We clearly do sometimes use the word ‘principle’ in this sense, though it should be equally clear that this is not the way in which I have been using it. Burke, strangely to our ears, uses the word ‘prejudice’ ironically in a favourable sense for the same kind of thing: ‘Prejudice is of ready application in the emergency; it previously engages the mind in a steady course of wisdom and virtue, and does not leave the man hesitating in the moment of decision, sceptical, puzzled and unresolved. Prejudice renders a man’s virtue his habit, and not a series of unconnected acts. Through just prejudice, his duty becomes a part of his nature.’ All but a few philosophers would commend a man for making some of his decisions in the way Burke advocates; but few of us (and probably not Burke) would think it right for all decisions to be made in this way.

(R. M. Hare, Freedom and Reason [Oxford: Clarendon Press, 1963], 43-5 [italics in original; footnote omitted; ellipsis added])

Corrupting the Language

Here is Thomas Sowell’s latest column. Nobody understands the mindset of progressives better than Sowell.

Addendum: While we’re on the subject of corrupting the language, you might want to read (or reread) George Orwell’s 1946 essay “Politics and the English Language.”


I just purchased a 60-gigabyte portable hard drive (the WD Passport) from Western Digital (via Amazon.com). It doesn’t work. Okay, it works, but only on my regular USB port. My Dell computer has four USB ports: three in the back of the tower and one in the front. The one in the front is a regular USB port. The three in the back are USB 2.0 ports. Why would it work only in the front? The Quick Install Guide says that “A special cable may be needed for computers with limited bus power.” No cable, other than a USB cable, came with the hard drive. This is unbelievable! Does anyone know what’s going on?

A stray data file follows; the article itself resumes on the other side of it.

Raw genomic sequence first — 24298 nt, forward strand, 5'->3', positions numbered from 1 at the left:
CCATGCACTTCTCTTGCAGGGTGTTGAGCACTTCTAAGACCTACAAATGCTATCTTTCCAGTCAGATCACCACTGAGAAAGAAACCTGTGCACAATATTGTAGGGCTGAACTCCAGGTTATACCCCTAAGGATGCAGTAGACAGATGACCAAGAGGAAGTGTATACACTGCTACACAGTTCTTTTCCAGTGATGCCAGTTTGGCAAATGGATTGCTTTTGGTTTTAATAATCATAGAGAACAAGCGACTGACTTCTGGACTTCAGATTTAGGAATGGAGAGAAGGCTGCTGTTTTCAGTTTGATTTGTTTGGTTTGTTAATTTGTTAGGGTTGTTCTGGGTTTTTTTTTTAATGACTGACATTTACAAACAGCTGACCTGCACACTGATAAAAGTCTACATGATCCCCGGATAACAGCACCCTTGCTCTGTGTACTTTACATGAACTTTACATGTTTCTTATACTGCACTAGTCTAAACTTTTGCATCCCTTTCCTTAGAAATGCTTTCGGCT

Addendum: I see from the WD Passport page to which I linked that there’s a special cable available for sale. I didn’t know this when I ordered the hard drive. But I’m still puzzled. Why would only one of the four USB ports on my computer—the slowest one at that—have power? I assure you, my next computer will have several USB 2.0 ports on the front of the computer, and all of them will be powered. If Dell doesn’t make such a computer, then Dell has lost a customer. This is infuriating.

Best of the Web Today



If this isn’t the best album ever made, then I’m an armadillo‘s cousin.


General Peter Pace, like most people, believes that homosexual intercourse is wrong, and the other day he said as much in an interview. Now, predictably, he is being vilified by progressives, some of whom are demanding an apology. What would he apologize for? He has every right to believe that homosexual conduct is wrong and to say so. (Whether it was prudent of him to say so is another matter. He appears now to regret it.) I’m not saying that his belief about the immorality of homosexual conduct should have any bearing on his enforcement of the law. It should not. He is a public official, with public responsibilities. He should enforce the law as written, even if he disagrees with it. If he disagrees with it, for any reason (moral or otherwise), he should work to change it—on his own time.